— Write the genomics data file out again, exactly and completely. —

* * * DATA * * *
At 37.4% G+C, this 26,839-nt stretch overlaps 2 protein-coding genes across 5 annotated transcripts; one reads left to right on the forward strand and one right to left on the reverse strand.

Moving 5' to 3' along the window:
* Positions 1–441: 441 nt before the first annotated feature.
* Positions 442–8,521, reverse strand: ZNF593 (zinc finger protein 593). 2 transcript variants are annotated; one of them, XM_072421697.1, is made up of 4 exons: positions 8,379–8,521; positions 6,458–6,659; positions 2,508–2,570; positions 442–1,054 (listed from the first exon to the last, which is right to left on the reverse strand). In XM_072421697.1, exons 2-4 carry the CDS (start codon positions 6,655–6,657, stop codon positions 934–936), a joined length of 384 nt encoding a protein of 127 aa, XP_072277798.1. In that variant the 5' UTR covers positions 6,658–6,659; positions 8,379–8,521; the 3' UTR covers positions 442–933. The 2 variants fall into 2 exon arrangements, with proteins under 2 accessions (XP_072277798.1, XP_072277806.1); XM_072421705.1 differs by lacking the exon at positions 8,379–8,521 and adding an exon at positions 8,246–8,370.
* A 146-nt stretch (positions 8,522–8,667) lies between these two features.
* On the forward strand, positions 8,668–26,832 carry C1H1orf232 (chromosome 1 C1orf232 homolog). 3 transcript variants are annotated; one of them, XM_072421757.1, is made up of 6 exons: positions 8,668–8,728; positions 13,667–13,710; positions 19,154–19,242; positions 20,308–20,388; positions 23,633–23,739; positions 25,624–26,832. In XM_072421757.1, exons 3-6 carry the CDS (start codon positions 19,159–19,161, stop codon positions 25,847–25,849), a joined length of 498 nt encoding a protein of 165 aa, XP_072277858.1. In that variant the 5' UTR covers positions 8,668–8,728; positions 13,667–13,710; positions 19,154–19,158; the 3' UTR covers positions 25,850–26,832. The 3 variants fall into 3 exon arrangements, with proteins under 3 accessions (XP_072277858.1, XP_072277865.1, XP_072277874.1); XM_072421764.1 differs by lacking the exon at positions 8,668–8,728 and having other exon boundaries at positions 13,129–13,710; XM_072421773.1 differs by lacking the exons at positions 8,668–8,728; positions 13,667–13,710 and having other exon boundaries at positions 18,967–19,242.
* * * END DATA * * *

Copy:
At 37.4% G+C, this 26,839-nt stretch overlaps 2 protein-coding genes across 5 annotated transcripts; one reads left to right on the forward strand and one right to left on the reverse strand.

Moving 5' to 3' along the window:
* Positions 1–441: 441 nt before the first annotated feature.
* Positions 442–8,521, reverse strand: ZNF593 (zinc finger protein 593). 2 transcript variants are annotated; one of them, XM_072421697.1, is made up of 4 exons: positions 8,379–8,521; positions 6,458–6,659; positions 2,508–2,570; positions 442–1,054 (listed from the first exon to the last, which is right to left on the reverse strand). In XM_072421697.1, exons 2-4 carry the CDS (start codon positions 6,655–6,657, stop codon positions 934–936), a joined length of 384 nt encoding a protein of 127 aa, XP_072277798.1. In that variant the 5' UTR covers positions 6,658–6,659; positions 8,379–8,521; the 3' UTR covers positions 442–933. The 2 variants fall into 2 exon arrangements, with proteins under 2 accessions (XP_072277798.1, XP_072277806.1); XM_072421705.1 differs by lacking the exon at positions 8,379–8,521 and adding an exon at positions 8,246–8,370.
* A 146-nt stretch (positions 8,522–8,667) lies between these two features.
* On the forward strand, positions 8,668–26,832 carry C1H1orf232 (chromosome 1 C1orf232 homolog). 3 transcript variants are annotated; one of them, XM_072421757.1, is made up of 6 exons: positions 8,668–8,728; positions 13,667–13,710; positions 19,154–19,242; positions 20,308–20,388; positions 23,633–23,739; positions 25,624–26,832. In XM_072421757.1, exons 3-6 carry the CDS (start codon positions 19,159–19,161, stop codon positions 25,847–25,849), a joined length of 498 nt encoding a protein of 165 aa, XP_072277858.1. In that variant the 5' UTR covers positions 8,668–8,728; positions 13,667–13,710; positions 19,154–19,158; the 3' UTR covers positions 25,850–26,832. The 3 variants fall into 3 exon arrangements, with proteins under 3 accessions (XP_072277858.1, XP_072277865.1, XP_072277874.1); XM_072421764.1 differs by lacking the exon at positions 8,668–8,728 and having other exon boundaries at positions 13,129–13,710; XM_072421773.1 differs by lacking the exons at positions 8,668–8,728; positions 13,667–13,710 and having other exon boundaries at positions 18,967–19,242.